2020 Life Logs, Day 315: Visiting the Mayflower II and Plimoth Patuxet
Date: Wednesday, November 11, 2020
Weather: Overcast, Misty Rain Late; High 63, Low 47 Degrees F
Location: At Home in The Cottage, Falmouth, MA
On a normal Veteran’s Day, I would have spent my morning downtown at the Veteran’s Day observance. But, as we all know, nothing is normal these days. Instead, I spent my time mowing the tons of oak leaves in my yard. Then Upper Cape Septic came to put the new lid on my septic tank, so I had to stop mowing. It was just as well, as it was almost time to go pick up Ollie. I had told him that I would pick him up at 12:30 to take him to Plymouth to see the Mayflower II. Sam and Jonah had an afternoon Scout project, so it was just me and Ollie.
We arrived in Plymouth and started our ‘tour’. We walked by a statue of William Bradford that stated that he was the Governor of Plymouth Colony. Ollie agreed, but said he was not the first. He told me that would have been John Carver. Why was there not a statue of John Carver? I was getting a history lesson from my eight-year old grandson. Next, we stopped to view the Plymouth Rock which is not nearly as big as one would expect. Then it was on to tour the Mayflower II. It left Plymouth in November of 2016 for a total restoration and just returned in September. Ollie had only seen a glimpse of it as it left the Cape Cod Canal and headed out to sea. So, he was anxious to get a closer look. We had agreed to just look at it from afar if there were too many people, but there was no line and only four families aboard, so we went for it. When I was buying the tickets to tour it, the gentleman asked me if I wanted to buy the combined ticket to also tour Plimoth Patuxet, formally known as the Plimoth Plantation. Ollie said he would really like to do that, so I say okay. We didn’t spend long on the Mayflower, but long enough for Ollie to explore all of the decks and get a first-hand look at the rigging. We stood on the main deck and looked back into the forecastle or fo’c’sle that housed the crewmen. Then we headed down to the tween deck where the 102 passengers lived with their farm animals during their 66-day trip across the Atlantic. Ollie just couldn’t imagine how that many people existed in that small space for two months. But then he turned his attention back to the ship’s details. The main mast, the capstan, the ship’s helm, and again the rigging. He was fascinated by the rigging and kept asking me to take more photos of it. But once we had seen it all, he didn’t want to hang around. He was very aware of being in an area with other people during Covid and didn’t want to be there for long. So, we traveled on to Plimoth Patuxet. This is the new name for what has been called Plimoth Plantation in the past. The Plimoth part is the 17th century English village built by the Pilgrims. The Patuxet part is the Wampanoag Native American Homesite, close to the Pilgrim village. And if you are like me, you are wondering why I keep switching from Plimoth to Plymouth. Plimoth is the Old English spelling that eventually became Plymouth. Some things are labeled ‘Plimoth’ and others are labeled ‘Plymouth’.
On this day 400 years ago, November 11, 1620, the Mayflower set anchor off Provincetown. It wasn’t until December that they finally anchored the Mayflower in Plimoth Harbor. There were 102 people aboard the Mayflower, but only half of them made it through that first winter. But more people came and they persisted in establishing a lasting village in Plimoth. The Pilgrims had an interesting relationship with the local Native Americans, not always respecting the fact that they were settling on land that did not belong to them. But without the help of the Wampanoags, it is doubtful that they would have survived. When Ollie and I arrived at Plimoth Patuxet, he wanted to head to the Wampanoag Homesite first. He got to see wetus (homes) covered and uncovered, and a number of different mishoons or dug out canoes. Ollie also noted the way they grew their corn in hills of dirt.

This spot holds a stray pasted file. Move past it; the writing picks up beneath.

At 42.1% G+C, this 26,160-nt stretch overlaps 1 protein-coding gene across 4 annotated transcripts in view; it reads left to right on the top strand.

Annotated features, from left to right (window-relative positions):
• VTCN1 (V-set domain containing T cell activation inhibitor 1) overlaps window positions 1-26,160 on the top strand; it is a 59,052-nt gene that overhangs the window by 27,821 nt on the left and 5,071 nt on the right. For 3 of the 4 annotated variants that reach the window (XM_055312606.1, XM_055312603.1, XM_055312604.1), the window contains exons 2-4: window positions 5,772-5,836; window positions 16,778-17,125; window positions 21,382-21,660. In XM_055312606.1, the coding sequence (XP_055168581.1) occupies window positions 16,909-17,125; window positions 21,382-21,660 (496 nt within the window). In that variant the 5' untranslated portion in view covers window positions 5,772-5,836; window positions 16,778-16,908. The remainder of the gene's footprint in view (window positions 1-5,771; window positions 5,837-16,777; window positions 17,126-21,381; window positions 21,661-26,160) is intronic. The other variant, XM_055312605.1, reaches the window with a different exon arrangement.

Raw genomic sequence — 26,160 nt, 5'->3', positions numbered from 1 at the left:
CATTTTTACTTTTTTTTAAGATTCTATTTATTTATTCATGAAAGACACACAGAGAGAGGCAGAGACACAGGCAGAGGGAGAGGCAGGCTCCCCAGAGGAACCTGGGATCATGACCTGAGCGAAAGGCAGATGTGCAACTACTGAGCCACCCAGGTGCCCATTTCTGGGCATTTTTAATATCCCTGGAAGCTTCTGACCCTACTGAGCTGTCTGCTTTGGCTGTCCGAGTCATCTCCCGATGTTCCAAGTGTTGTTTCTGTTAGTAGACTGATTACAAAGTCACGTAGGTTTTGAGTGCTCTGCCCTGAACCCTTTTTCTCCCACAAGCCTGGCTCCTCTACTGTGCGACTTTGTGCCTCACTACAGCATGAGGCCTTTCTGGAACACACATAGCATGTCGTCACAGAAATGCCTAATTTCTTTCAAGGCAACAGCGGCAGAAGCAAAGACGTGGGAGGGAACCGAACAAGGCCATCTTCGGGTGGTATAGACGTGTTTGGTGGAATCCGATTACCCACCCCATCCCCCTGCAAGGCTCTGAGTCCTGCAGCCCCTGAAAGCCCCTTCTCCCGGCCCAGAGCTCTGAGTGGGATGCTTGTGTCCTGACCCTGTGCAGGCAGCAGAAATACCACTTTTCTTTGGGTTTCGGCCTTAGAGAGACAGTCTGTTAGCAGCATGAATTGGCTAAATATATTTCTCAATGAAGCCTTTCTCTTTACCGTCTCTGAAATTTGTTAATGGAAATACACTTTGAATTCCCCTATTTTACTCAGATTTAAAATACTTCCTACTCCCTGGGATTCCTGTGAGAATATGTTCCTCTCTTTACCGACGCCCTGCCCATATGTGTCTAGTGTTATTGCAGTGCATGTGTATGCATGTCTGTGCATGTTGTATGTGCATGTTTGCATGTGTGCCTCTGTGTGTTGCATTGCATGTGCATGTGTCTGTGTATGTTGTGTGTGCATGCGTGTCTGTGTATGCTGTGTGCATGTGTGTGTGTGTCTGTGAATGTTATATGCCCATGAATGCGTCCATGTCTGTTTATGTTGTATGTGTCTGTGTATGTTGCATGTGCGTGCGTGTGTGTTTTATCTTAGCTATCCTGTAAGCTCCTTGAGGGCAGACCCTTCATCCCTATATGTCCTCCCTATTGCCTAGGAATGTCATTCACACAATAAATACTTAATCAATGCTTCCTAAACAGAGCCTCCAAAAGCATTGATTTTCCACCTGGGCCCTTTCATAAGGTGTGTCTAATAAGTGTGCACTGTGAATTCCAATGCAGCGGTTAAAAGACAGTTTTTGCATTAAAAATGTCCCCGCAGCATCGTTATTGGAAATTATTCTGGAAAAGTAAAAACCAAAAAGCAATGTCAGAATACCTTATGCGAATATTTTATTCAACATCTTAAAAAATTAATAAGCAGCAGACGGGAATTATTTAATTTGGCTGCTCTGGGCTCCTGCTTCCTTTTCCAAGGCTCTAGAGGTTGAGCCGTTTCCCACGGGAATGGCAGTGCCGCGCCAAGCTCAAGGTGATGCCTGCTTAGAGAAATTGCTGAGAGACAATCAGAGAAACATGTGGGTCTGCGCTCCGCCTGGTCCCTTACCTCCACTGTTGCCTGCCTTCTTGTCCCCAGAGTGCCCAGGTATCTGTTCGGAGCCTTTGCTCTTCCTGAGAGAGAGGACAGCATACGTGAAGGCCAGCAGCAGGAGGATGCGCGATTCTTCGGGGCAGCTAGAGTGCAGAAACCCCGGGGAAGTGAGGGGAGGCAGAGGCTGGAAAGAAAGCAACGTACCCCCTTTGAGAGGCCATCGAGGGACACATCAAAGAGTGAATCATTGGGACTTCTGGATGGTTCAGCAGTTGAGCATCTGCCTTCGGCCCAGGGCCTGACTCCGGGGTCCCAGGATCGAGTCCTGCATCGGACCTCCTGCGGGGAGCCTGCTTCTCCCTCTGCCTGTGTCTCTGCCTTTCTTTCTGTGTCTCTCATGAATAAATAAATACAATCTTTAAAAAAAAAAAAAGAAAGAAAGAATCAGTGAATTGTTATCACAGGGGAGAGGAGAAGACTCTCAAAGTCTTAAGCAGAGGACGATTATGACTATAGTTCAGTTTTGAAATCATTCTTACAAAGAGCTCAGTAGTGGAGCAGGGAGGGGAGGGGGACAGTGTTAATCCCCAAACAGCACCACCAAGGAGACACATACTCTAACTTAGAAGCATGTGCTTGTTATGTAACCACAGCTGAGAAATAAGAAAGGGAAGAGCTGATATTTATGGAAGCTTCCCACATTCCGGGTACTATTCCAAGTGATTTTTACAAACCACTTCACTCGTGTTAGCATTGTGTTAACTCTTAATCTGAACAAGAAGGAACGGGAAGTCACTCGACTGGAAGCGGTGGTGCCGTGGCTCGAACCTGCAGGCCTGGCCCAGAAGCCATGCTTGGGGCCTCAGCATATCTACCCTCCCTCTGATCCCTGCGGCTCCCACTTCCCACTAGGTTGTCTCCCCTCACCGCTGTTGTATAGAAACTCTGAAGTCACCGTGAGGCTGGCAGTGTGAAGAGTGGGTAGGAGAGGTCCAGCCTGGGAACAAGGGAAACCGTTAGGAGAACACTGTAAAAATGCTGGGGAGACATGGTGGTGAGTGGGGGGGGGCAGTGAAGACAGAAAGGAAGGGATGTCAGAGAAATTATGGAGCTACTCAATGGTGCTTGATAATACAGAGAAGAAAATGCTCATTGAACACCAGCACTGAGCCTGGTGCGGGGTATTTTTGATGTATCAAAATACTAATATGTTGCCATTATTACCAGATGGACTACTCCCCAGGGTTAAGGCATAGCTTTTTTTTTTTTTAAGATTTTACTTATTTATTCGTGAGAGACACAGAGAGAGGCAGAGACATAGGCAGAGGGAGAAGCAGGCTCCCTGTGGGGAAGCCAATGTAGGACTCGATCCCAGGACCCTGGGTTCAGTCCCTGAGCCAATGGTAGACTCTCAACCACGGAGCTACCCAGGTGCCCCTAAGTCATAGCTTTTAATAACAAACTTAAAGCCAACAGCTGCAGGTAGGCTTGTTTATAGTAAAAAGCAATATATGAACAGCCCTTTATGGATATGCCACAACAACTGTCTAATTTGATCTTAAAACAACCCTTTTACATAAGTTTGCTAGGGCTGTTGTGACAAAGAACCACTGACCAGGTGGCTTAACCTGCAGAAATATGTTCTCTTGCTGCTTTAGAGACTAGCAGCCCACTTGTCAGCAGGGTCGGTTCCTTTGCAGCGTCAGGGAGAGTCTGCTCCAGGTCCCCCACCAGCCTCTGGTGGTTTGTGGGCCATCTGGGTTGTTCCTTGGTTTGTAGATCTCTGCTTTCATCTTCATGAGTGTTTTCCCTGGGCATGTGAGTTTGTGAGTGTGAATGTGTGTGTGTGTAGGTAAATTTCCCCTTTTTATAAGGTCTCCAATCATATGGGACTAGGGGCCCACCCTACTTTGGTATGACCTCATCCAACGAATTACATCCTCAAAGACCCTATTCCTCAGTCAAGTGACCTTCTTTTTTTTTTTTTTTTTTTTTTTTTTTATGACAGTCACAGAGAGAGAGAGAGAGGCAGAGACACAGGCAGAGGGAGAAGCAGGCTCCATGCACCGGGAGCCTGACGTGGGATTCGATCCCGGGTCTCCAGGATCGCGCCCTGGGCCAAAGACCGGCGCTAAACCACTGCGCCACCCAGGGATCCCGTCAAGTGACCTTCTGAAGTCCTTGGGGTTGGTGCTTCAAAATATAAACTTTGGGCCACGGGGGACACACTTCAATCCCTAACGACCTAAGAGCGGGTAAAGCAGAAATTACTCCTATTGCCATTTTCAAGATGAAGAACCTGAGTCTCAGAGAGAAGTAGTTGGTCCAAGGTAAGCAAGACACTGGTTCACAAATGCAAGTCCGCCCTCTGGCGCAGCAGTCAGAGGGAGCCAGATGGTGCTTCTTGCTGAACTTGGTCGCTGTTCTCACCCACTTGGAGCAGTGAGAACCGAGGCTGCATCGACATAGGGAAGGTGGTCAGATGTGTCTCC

From the Wampanoag Homesite, we walked to the 17th century English village built by the Pilgrims. Crude clapboard homes with thatched roofs, packed clay floors, clay and wood fireplaces, and furniture they brought from England. You walk through the fort and then down into the village on a wide path. There was a movie being shot today and that involved Pilgrims firing muskets. Interesting to watch. I told Ollie that I knew he was distantly related to a couple of the Plimoth Pilgrims on his Grandma Marti’s side of the family, but unfortunately, I didn’t know which ones. But he enjoyed meeting the guides dressed in period costume and wondering which ones might be relatives. We met Governor William Bradford and later we found out that he is one of the relatives through one of his daughters. Ollie enjoyed watching a woodworker making legs for stools, and he really enjoyed the sheep and the one cow. Ollie wants to return sometime with his mom and dad, but he was so excited that he got to see what he has been studying and writing about for the past month. And since I had never been aboard the Mayflower and had never visited the Wampanoag homesite nor the Pilgrim village, I was delighted with the afternoon. As we walked out of the village, Ollie was ahead of me and I really wanted to know what he was thinking as he walked up the path. But I didn’t dare interrupt his quiet time. He likes to process things and then talk about them later, so by the time he got home, he was talking non-stop to Heather about everything he saw. I learned a lot today and I’m certain he did as well. Great day.